Pal Motors is like a family drama which focuses on writing the emotions in elaboration and talk about three women who come to terms with one another shedding off their egos; on how their opinions change over time and ultimately coincide for the same cause, which is protecting their family legacy, Pal Singh’s automobile shop.
The narration is something which I loved the most. The writing style is somewhat sarcastic and satirical. It exaggerates the actions of the characters, makes fun of them and at the same time gives an insight into their emotions and what makes them tick. The story also enlightened me about what really goes on in a typical Punjabi family and acquainted me with their various customs and rituals which I hadn’t known before. The family construction is so relatable to that of Indian families; the grandam, the next head of family after the patriarch, the daughter-in-law complying to grandam’s orders and then the granddaughter obeying both of them out of ‘respect’ without any questions. The author has shown his vocabulary skills plenty of times. The language is is neither easy nor difficult, it is the perfect blend that has the power to appeal to readers of almost all age groups (except children, of course). The dialogues gave away the character’s emotions which is a good thing. The characters were able to express themselves through dialogues. The characterization was dramatic and I loved it. I was happy of the fact that the grammar was on point. I’ve been getting less of that lately.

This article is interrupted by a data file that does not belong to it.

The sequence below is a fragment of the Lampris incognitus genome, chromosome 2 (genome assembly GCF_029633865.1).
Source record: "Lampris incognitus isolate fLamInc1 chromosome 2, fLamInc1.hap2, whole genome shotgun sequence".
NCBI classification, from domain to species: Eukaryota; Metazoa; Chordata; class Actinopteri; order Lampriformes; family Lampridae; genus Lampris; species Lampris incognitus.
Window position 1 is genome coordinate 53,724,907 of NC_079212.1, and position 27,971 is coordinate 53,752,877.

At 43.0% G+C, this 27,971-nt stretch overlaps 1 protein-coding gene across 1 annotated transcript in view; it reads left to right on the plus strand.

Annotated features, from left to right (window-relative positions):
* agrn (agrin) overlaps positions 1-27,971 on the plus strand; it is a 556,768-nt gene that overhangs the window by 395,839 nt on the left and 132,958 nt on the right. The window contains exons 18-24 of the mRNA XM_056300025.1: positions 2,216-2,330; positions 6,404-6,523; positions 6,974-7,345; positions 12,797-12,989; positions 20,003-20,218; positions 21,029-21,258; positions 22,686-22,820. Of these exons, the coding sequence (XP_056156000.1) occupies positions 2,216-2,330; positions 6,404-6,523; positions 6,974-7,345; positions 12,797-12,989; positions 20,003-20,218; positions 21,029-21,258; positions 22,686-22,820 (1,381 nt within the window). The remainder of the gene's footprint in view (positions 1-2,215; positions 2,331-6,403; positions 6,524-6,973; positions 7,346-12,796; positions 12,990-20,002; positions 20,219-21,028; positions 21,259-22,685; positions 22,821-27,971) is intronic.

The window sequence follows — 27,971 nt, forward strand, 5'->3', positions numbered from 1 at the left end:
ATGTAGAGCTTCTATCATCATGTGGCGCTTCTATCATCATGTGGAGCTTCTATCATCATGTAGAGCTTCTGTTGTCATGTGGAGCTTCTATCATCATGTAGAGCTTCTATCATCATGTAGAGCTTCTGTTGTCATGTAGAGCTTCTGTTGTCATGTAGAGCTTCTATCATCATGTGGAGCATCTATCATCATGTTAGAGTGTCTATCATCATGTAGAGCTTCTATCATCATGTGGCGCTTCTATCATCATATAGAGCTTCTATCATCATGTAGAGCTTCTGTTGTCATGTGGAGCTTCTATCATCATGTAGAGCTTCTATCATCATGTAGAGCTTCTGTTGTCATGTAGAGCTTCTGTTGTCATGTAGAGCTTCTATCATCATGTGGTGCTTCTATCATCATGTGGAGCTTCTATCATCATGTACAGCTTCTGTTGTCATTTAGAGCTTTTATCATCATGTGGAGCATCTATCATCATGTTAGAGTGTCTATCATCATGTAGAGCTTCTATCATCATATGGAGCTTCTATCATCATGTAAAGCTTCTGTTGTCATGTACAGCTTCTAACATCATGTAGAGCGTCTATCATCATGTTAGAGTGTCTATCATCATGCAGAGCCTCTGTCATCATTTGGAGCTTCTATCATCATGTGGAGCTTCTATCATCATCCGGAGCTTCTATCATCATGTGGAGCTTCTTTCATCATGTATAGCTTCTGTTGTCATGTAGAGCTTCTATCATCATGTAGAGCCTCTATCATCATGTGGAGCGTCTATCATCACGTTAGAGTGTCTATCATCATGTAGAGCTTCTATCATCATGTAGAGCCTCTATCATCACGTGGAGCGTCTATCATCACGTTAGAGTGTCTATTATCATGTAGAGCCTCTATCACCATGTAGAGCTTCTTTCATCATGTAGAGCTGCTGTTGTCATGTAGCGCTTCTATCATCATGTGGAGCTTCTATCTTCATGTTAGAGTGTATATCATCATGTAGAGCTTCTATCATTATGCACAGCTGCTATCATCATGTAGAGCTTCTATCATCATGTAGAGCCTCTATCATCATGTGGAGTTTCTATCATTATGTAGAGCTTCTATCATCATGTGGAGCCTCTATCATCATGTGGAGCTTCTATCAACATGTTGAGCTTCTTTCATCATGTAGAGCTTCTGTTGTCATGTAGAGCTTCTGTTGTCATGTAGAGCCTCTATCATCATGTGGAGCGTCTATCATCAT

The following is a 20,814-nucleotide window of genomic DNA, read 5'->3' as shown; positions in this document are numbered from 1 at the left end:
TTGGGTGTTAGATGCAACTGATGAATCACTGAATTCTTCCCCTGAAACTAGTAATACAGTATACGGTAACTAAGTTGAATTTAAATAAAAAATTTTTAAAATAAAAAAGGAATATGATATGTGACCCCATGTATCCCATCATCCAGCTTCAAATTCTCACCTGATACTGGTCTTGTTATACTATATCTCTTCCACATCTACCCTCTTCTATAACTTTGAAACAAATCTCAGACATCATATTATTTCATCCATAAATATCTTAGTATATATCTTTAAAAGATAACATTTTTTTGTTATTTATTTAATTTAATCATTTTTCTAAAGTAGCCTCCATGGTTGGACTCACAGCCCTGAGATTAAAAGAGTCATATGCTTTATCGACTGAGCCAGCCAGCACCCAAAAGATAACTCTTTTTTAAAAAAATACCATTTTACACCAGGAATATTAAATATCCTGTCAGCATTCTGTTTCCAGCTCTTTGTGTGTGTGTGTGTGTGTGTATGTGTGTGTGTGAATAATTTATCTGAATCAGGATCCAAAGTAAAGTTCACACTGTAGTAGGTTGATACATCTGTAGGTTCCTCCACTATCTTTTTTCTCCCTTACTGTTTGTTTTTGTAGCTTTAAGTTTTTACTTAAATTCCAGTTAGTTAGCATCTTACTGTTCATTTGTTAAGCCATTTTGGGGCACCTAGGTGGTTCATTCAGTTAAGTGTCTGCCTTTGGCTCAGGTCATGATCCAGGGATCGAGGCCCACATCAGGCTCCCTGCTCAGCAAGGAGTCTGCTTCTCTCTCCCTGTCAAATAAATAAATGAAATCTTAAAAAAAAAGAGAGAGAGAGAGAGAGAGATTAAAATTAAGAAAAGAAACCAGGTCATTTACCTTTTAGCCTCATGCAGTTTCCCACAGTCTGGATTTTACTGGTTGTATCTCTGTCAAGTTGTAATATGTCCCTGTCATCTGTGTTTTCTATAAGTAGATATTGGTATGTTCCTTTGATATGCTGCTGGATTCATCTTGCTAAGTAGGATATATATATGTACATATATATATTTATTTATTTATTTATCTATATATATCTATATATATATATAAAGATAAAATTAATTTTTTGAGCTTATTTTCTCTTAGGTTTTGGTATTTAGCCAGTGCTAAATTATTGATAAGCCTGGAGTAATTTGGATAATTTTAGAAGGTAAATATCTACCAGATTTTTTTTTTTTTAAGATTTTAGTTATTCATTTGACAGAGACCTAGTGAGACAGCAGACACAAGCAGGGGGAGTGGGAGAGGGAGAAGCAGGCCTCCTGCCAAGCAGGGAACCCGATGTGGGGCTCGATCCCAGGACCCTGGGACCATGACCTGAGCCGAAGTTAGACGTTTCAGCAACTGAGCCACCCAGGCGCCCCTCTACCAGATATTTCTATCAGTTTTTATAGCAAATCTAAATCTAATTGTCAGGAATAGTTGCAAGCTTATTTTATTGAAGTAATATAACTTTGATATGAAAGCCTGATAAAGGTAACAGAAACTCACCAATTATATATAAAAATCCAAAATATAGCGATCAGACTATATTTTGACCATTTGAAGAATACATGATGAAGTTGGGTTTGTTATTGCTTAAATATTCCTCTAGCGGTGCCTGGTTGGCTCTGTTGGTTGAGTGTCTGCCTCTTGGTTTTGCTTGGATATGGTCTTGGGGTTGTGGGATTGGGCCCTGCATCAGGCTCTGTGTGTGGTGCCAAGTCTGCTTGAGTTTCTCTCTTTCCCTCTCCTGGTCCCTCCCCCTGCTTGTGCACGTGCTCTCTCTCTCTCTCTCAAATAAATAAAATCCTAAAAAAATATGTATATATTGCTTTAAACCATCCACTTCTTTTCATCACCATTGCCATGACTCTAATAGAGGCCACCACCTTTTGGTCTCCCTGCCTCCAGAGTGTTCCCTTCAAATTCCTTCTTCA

In the book, at times I found that one scene is stretched for too long, as it happens in the daily soaps. I don’t know if that was intentional because the author was being sarcastic or… I don’t know actually, but from time to time, it felt monotonous to me even when the writing style gave quite a coverage. The pace of the book is also a bit slow since the some of the scenes are elaborated too much. Considering the content of the book, I feel the book could have done with a better title and cover. The title and the cover is too simple and might not be able to reach the hands of a wide number of readers. But, once you get past the title and cover, you would see that the storytelling is not as simple as the cover made it look. They do say that don’t judge a book by it’s cover but, in the end readers do judge a book by it’s cover, a little if not completely.
MY FINAL VERDICT
The family that is depicted in the book is highly relatable and I believe readers will be able to connect with the characters or find someone relatable to them. They are realistic, and we do have a Biji, a Nasib and a Preet in our families. The relations that these three women share, their emotions and slightly eccentric thought processing has been presented in such a genuine and authentic manner.
I would recommend this book to people who are into drama and prefer a satirical, funny touch to the narration. Also, this book can acquaint a reader to the Sikh traditions.
POESY IN CHRYSALIS: ⭐⭐⭐.7 / ⭐⭐⭐⭐⭐